Before the inauguration last week, there was a call to protesters to join in a DDoS attack against WhiteHouse.gov. I don’t know if it happened – I never heard that it did – but I point out this call for a reason. Hacktivists and cybercriminals recognize the power of a DDoS attack and they aren’t afraid to use it.
Deloitte warned that we should expect a “crisis year” in DDoS attacks, in part due to the rise of Internet of Things (IoT) devices and the ability to use them as botnets. According to ComputerWeekly.com:
According to the report, 2017 will see an average of one attack a month reaching at least 1Tbps in size, with the number of DDoS attacks for the year expected to reach 10 million.
Deloitte predicts an average attack size of 1.25Gbps to 1.5Gbps, and the report points out that an unmitigated attack in this size range would be sufficient to take many organisations offline.
Researchers at Arbor Networks also suggested that technological innovations will be the catalyst for the rise in DDoS attacks, adding that the chances of your business being hit by a DDoS attack have never been higher. More than half of the respondents in their study admitted to seeing more than 21 attacks per month, with 21 percent saying they see more than 50. The security report also found:
Multiple simultaneous attack vectors are increasingly being used to target different aspects of a victim’s infrastructure at the same time. These multi-vector attacks are popular because they can be difficult to defend against and are often highly effective, driving home the need for an agile, multi-layer defense. 67 percent of service providers and 40 percent of Enterprise, Government and Education (EGE) reported seeing multi-vector attacks on their networks.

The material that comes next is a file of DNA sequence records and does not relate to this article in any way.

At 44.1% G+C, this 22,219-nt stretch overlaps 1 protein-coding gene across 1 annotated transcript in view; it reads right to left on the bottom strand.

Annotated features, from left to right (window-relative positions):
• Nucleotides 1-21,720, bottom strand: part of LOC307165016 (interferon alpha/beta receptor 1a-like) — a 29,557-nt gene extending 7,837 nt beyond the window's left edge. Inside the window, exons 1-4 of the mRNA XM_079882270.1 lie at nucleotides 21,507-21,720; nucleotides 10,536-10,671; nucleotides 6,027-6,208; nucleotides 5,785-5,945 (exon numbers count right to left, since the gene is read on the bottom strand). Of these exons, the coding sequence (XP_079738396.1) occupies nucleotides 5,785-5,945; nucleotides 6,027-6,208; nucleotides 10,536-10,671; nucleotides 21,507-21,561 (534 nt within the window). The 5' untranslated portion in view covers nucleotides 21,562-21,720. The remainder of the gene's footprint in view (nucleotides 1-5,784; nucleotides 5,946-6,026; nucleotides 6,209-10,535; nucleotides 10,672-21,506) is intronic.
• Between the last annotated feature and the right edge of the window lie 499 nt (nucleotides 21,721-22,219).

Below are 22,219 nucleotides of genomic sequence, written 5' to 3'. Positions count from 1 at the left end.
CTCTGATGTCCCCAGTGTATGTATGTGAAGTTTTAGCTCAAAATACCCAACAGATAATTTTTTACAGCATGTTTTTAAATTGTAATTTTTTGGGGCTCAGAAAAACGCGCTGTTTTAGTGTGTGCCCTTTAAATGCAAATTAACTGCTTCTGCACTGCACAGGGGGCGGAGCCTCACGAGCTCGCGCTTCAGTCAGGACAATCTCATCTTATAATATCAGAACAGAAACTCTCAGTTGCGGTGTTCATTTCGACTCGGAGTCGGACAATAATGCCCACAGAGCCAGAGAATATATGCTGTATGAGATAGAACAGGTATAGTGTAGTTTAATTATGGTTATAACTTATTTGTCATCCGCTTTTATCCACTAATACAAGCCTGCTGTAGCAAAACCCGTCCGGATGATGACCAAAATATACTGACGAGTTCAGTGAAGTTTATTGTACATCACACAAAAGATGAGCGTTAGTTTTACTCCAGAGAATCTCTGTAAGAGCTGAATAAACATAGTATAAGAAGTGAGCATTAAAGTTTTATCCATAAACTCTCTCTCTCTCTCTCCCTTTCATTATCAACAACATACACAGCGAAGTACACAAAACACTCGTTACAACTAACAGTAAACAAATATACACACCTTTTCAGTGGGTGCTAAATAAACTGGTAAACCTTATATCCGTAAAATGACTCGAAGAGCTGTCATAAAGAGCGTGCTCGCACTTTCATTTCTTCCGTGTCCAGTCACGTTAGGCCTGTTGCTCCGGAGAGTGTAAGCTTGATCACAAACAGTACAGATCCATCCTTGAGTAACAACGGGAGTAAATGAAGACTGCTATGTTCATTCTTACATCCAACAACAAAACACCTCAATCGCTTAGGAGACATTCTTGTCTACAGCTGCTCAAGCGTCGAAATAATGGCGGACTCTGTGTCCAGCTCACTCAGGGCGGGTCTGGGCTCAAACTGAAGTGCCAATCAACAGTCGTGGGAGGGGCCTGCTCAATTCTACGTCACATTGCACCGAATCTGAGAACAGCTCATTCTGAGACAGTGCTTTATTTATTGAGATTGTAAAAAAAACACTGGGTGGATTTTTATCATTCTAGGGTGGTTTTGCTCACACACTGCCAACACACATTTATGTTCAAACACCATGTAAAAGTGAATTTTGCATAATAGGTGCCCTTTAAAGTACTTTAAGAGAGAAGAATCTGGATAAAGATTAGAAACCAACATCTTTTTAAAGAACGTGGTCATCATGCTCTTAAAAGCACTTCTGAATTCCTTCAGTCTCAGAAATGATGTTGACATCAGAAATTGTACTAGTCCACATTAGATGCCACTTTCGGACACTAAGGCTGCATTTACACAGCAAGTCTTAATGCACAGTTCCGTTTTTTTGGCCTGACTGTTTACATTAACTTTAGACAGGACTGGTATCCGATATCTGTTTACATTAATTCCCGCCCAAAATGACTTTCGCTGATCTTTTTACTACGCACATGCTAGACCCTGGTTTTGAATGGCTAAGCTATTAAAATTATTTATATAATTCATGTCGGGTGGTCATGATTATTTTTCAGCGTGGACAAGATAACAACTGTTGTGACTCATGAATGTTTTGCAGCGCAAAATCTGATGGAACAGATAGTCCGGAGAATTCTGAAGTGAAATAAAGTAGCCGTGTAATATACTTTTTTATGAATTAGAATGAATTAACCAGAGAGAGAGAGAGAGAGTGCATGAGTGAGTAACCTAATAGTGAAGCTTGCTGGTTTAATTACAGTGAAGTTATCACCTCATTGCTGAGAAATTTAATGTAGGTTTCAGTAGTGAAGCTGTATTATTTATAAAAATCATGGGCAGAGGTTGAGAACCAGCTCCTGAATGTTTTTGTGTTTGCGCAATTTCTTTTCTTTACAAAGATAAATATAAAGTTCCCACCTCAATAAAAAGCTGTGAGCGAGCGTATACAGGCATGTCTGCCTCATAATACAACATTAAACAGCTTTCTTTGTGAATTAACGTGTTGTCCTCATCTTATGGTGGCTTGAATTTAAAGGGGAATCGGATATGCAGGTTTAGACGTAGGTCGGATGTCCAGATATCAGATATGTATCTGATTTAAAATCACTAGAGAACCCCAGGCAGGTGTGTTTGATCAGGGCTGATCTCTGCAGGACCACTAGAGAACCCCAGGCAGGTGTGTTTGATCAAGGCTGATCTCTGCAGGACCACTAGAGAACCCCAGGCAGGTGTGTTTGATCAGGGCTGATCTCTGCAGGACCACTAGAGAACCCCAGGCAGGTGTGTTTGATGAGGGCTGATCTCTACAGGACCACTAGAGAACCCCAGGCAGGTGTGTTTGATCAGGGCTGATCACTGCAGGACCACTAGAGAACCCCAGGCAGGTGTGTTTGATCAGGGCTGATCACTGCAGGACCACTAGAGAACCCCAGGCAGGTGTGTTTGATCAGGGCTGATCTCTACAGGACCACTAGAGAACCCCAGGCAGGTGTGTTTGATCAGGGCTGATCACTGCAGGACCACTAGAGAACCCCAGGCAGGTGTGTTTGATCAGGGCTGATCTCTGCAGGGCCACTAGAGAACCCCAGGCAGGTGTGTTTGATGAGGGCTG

The consequences to this increase in attacks is the loss of thousands, if not millions, of dollars in revenue because the business’s customer base can’t reach them.
As long as IoT devices remain vulnerable, we must expect to see the rise in DDoS attacks. I think, too, we’ll see more because they are so effective in getting attention when they do happen to a major organization. (I expect WhiteHouse.gov to be a frequent target as we move deeper into this administration, unfortunately.) On the plus side, organizations are getting better at mitigating a DDoS attack, as the Arbor Networks report found that 77 percent of service provider respondents said they are able to address an attack within 20 minutes, and 55 percent of EGE said they are holding regular DDoS defense drills. That gives me hope that even though we know DDoS attacks are going to get worse, we are at least anticipating them and doing something to decrease the damage.
Sue Marquette Poremba has been writing about network security since 2008. In addition to her coverage of security issues for IT Business Edge, her security articles have been published at various sites such as Forbes, Midsize Insider and Tom's Guide. You can reach Sue via Twitter: @sueporemba